Students’ community service earns honors for UT Martin
Posted: Wednesday, May 25, 2011 12:11 pm
The Messenger 05.25.11
Community service projects carried out by University of Tennessee at Martin students have been as varied as the individuals involved.
A children’s art program, the Freshmen Service Experience and Martin Luther King’s Day of Service were among the projects that engaged students.
The time spent volunteering added up, with 34,397 hours of service logged during fiscal year 2009-10. A total of 1,274 UT Martin students were engaged in academic service-learning and 5,489 students involved in other community service.
As a result of the collective “good works,” the university recently was named to the 2010 President’s Higher Education Community Service Honor Roll — the highest federal recognition a college or university can receive for its commitment to volunteering, service-learning and civic engagement.
“We are honored to receive the President’s Higher Education Community Service Honor Roll designation and thereby join a small number of outstanding institutions throughout the nation,” UT Martin Chancellor Tom Rakes said. “This particular community service recognition reflects a national level perspective, involving the type and extensive nature of the work our faculty, students and staff are doing to improve the well-being of others.”
The Corporation for National and Community Service, which administers the annual Honor Roll award, recognized 641colleges and universities for their impact on issues from poverty and homelessness to environmental justice. On campuses across the country, thousands of students joined their faculty to develop innovative programs and projects to meet local needs using the skills gained in their classrooms.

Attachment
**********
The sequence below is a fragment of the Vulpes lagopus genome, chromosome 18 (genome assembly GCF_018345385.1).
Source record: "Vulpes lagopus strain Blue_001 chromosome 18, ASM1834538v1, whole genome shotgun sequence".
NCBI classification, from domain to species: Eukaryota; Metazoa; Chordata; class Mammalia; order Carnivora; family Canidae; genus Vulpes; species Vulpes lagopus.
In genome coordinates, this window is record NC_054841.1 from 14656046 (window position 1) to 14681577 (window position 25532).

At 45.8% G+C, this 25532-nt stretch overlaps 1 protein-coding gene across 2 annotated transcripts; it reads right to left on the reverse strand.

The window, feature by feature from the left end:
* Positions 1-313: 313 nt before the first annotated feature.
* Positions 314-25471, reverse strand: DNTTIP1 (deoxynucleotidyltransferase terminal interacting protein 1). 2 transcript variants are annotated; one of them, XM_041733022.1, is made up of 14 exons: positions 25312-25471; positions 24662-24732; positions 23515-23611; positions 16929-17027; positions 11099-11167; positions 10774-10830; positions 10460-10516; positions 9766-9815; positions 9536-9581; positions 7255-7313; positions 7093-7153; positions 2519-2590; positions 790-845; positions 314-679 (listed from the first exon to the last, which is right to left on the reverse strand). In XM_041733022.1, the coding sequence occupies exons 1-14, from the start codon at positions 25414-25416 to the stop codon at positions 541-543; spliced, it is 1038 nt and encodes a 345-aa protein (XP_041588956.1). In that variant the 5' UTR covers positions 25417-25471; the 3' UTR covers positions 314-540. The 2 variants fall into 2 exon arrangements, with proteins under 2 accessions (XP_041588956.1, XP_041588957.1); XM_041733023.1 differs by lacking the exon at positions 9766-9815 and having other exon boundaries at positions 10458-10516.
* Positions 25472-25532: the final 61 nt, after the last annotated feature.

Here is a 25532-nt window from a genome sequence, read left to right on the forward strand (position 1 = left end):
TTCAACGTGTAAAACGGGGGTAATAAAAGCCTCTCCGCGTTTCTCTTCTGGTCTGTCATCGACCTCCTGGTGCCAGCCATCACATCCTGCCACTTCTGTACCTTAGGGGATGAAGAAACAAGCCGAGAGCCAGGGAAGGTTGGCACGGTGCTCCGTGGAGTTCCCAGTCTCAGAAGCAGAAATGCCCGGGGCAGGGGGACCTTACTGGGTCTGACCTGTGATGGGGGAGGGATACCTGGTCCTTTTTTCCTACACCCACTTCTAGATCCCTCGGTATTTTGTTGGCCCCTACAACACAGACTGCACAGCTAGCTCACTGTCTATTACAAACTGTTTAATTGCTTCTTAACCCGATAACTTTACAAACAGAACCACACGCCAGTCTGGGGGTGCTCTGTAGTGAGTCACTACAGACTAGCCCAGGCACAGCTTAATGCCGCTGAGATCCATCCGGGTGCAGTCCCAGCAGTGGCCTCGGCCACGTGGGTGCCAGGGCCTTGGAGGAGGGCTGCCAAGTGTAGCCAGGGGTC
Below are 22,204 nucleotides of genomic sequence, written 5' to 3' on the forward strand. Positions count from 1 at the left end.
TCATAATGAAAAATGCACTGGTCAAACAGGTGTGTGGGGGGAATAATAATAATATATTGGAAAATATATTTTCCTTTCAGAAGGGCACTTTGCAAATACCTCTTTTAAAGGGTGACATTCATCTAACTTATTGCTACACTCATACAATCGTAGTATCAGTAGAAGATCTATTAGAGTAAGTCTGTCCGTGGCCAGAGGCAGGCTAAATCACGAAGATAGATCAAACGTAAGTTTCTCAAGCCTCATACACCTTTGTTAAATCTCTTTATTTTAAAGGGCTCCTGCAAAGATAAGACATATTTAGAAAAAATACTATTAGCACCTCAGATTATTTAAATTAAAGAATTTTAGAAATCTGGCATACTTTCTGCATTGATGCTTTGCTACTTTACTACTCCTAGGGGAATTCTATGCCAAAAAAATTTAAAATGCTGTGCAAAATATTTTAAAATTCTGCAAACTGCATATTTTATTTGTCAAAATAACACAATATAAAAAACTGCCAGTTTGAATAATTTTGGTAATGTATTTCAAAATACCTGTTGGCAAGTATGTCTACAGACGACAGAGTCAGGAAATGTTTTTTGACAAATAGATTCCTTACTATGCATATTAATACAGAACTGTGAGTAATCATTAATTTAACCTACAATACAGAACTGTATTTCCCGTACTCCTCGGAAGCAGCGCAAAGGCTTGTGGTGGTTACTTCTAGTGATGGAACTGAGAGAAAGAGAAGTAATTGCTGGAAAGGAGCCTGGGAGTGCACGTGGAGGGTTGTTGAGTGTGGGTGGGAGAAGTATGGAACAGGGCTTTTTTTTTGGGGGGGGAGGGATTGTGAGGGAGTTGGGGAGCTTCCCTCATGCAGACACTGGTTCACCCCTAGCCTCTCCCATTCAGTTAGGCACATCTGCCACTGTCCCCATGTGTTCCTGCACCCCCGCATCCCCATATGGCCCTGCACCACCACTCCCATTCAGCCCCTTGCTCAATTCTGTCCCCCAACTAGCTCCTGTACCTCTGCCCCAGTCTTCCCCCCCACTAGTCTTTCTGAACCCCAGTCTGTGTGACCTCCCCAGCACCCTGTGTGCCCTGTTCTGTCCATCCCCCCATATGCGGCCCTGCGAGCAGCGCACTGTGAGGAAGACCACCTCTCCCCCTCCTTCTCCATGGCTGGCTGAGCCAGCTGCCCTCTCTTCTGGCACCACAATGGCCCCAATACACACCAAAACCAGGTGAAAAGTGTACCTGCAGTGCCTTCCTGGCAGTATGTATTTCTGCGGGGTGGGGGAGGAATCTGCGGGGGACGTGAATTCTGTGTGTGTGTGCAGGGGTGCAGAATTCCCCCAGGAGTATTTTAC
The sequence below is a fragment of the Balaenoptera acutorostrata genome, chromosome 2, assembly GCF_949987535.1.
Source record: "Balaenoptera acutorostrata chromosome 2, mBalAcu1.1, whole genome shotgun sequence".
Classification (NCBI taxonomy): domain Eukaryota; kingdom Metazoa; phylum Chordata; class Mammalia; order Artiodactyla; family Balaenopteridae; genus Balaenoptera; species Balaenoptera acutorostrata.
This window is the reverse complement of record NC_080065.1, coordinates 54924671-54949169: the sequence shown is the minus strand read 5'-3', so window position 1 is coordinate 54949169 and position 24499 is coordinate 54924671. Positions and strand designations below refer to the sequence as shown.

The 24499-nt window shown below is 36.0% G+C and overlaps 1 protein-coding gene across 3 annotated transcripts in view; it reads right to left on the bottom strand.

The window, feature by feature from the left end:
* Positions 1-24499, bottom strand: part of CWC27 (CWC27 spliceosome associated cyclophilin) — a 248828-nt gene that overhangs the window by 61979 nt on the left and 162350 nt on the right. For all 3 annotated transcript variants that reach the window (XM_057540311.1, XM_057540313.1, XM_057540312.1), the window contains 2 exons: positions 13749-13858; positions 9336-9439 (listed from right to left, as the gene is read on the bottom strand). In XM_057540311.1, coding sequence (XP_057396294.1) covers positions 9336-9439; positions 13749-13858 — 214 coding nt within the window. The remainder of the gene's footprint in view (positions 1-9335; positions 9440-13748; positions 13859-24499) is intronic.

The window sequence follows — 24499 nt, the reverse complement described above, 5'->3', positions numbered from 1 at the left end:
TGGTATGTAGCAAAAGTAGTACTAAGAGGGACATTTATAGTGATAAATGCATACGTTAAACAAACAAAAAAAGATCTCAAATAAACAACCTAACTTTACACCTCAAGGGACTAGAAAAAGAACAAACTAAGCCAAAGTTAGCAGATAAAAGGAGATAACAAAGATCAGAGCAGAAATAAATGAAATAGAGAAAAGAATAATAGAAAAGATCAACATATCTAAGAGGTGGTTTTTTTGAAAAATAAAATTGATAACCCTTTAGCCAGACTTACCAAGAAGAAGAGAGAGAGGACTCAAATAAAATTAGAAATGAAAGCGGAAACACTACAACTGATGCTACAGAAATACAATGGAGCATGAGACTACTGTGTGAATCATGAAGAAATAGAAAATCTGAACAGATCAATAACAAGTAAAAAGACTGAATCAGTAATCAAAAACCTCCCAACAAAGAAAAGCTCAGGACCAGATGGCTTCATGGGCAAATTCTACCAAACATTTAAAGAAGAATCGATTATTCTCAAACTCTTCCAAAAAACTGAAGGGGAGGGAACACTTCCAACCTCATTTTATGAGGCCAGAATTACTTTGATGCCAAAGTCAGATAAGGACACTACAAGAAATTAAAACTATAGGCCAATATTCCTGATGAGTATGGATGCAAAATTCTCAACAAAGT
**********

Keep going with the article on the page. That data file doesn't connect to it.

“Congratulations to UT Martin and its students for their dedication to service and commitment to improving their local communities,” said Patrick Corvington, Corporation for National and Community Service CEO. “We salute all the Honor Roll awardees for embracing their civic mission and providing opportunities for their students to tackle tough national challenges through service.”
Honorees are chosen based on a series of selection factors, including the scope of innovation of service projects, the extent to which service-learning is embedded in the curriculum, the school’s commitment to long-term campus-community partnerships and measurable community outcomes as a result of the service.
“It is gratifying to see our campus once again recognized for its many contributions to the region we serve,” Vice Chancellor for Academic Affairs Jerald Ogg said. “Our faculty have a rich tradition of creatively linking the learning and service components within their classrooms, which means our graduates are prepared to quickly assume leadership roles in the communities they join.”
College students make a significant contribution to the volunteer sector; in 2009, 3.2 million students performed more than 307 million hours of service. Last year, CNCS provided more than $215 million in support to institutions of higher education, including grants to operate service programs and the education awards that AmeriCorps members receive at the conclusion of their terms of service to pay for college.
The corporation oversees the Honor Roll in collaboration with the Department of Education, the Department of Housing and Urban Development, Campus Compact and the American Council on Education.